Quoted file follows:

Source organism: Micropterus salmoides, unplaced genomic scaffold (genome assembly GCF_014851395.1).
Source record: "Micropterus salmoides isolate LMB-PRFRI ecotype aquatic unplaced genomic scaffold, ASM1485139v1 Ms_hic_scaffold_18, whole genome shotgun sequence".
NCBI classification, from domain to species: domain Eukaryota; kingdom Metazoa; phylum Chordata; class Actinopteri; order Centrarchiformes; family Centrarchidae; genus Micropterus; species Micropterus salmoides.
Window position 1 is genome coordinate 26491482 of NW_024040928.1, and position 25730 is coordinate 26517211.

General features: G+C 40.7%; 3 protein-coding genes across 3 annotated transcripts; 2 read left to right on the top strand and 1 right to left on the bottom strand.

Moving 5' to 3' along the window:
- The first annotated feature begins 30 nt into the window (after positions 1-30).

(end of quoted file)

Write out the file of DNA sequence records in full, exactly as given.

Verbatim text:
Source organism: Micropterus salmoides, unplaced genomic scaffold (genome assembly GCF_014851395.1).
Source record: "Micropterus salmoides isolate LMB-PRFRI ecotype aquatic unplaced genomic scaffold, ASM1485139v1 Ms_hic_scaffold_18, whole genome shotgun sequence".
NCBI classification, from domain to species: domain Eukaryota; kingdom Metazoa; phylum Chordata; class Actinopteri; order Centrarchiformes; family Centrarchidae; genus Micropterus; species Micropterus salmoides.
Window position 1 is genome coordinate 26491482 of NW_024040928.1, and position 25730 is coordinate 26517211.

General features: G+C 40.7%; 3 protein-coding genes across 3 annotated transcripts; 2 read left to right on the top strand and 1 right to left on the bottom strand.

Moving 5' to 3' along the window:
- The first annotated feature begins 30 nt into the window (after positions 1-30).